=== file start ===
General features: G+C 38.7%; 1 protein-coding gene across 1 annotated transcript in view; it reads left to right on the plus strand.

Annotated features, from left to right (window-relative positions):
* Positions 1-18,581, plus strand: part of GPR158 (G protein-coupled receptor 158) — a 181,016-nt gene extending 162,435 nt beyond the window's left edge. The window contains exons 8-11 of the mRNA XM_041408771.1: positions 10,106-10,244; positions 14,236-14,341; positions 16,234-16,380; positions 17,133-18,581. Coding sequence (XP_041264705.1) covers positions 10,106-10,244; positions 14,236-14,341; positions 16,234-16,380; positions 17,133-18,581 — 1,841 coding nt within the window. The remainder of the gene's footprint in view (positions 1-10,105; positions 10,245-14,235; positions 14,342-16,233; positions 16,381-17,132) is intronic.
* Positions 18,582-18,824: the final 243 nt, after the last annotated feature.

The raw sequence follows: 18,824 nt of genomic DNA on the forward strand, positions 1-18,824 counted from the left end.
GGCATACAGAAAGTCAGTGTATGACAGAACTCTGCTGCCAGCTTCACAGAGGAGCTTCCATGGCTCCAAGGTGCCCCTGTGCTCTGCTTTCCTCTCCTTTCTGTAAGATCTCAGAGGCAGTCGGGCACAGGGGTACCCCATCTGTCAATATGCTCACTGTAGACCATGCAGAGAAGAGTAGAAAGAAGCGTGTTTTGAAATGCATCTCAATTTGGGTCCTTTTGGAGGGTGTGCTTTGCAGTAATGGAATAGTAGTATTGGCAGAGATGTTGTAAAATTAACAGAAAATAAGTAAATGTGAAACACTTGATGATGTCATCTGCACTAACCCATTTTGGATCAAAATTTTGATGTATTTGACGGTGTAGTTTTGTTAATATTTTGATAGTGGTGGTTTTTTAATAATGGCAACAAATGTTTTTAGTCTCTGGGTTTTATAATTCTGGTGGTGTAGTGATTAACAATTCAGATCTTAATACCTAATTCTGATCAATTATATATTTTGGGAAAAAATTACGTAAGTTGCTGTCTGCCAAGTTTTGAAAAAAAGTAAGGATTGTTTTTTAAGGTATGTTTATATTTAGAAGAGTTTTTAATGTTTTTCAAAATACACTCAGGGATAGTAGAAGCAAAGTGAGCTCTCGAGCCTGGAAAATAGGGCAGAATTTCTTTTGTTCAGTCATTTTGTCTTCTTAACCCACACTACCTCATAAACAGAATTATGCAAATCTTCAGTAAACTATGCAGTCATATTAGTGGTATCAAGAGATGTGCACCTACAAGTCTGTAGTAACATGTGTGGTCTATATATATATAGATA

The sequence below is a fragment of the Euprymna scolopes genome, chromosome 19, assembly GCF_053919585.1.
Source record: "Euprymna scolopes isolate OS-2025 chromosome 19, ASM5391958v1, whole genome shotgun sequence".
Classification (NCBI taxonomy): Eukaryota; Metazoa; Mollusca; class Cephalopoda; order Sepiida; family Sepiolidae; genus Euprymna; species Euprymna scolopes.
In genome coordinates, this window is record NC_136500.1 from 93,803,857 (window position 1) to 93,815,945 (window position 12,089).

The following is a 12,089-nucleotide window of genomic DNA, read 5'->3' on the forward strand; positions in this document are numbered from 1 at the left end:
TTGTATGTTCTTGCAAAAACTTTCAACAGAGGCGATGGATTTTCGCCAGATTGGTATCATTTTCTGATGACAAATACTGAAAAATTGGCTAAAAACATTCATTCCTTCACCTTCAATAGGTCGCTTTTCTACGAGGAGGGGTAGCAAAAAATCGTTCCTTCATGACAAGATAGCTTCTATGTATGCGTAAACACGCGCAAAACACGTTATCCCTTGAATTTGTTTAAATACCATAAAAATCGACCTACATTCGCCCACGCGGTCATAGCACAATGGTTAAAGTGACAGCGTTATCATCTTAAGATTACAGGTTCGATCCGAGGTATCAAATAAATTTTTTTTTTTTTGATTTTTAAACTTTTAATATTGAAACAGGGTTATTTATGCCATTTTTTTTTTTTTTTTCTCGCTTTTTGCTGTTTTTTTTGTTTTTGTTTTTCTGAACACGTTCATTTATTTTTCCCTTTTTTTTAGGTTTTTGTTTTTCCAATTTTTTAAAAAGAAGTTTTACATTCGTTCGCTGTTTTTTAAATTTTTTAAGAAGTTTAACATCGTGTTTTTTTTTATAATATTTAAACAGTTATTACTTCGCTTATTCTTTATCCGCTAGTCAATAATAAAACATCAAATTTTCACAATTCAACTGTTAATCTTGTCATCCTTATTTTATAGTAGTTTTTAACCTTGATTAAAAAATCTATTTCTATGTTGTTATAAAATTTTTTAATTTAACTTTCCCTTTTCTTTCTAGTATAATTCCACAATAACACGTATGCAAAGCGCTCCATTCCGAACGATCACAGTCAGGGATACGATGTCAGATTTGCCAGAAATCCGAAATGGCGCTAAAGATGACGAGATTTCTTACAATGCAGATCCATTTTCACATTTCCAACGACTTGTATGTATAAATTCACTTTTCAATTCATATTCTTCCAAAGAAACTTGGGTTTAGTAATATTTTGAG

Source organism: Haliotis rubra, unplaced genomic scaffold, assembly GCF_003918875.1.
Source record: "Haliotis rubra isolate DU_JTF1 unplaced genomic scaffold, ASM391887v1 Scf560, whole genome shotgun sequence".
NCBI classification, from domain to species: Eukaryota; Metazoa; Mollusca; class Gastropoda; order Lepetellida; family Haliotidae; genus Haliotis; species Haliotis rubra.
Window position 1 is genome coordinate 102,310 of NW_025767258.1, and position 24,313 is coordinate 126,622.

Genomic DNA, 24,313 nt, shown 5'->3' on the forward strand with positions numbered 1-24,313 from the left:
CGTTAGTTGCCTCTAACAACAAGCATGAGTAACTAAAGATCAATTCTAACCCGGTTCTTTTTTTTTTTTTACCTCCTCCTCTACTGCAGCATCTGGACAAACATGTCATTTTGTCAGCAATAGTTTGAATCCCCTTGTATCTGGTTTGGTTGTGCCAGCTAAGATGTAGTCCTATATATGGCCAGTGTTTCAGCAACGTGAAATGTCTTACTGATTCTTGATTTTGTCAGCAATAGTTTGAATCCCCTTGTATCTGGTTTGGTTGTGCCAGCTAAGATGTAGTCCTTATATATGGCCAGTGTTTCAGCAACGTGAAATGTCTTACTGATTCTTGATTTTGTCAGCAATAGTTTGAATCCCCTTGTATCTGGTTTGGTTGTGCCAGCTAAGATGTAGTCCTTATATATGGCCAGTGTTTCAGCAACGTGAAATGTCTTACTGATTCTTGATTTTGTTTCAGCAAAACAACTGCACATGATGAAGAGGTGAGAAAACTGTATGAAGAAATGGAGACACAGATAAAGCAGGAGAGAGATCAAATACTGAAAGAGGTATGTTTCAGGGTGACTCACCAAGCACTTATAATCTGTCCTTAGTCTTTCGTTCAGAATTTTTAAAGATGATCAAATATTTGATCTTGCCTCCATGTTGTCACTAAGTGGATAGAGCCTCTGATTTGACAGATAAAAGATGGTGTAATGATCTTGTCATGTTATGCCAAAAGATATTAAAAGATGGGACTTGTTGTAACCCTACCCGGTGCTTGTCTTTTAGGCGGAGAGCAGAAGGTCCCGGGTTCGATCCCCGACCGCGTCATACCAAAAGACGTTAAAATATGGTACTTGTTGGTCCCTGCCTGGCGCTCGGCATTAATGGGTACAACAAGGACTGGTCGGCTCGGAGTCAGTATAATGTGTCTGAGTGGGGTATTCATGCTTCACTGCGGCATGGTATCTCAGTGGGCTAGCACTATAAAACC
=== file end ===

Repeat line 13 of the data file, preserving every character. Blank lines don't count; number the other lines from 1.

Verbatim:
Source organism: Haliotis rubra, unplaced genomic scaffold, assembly GCF_003918875.1.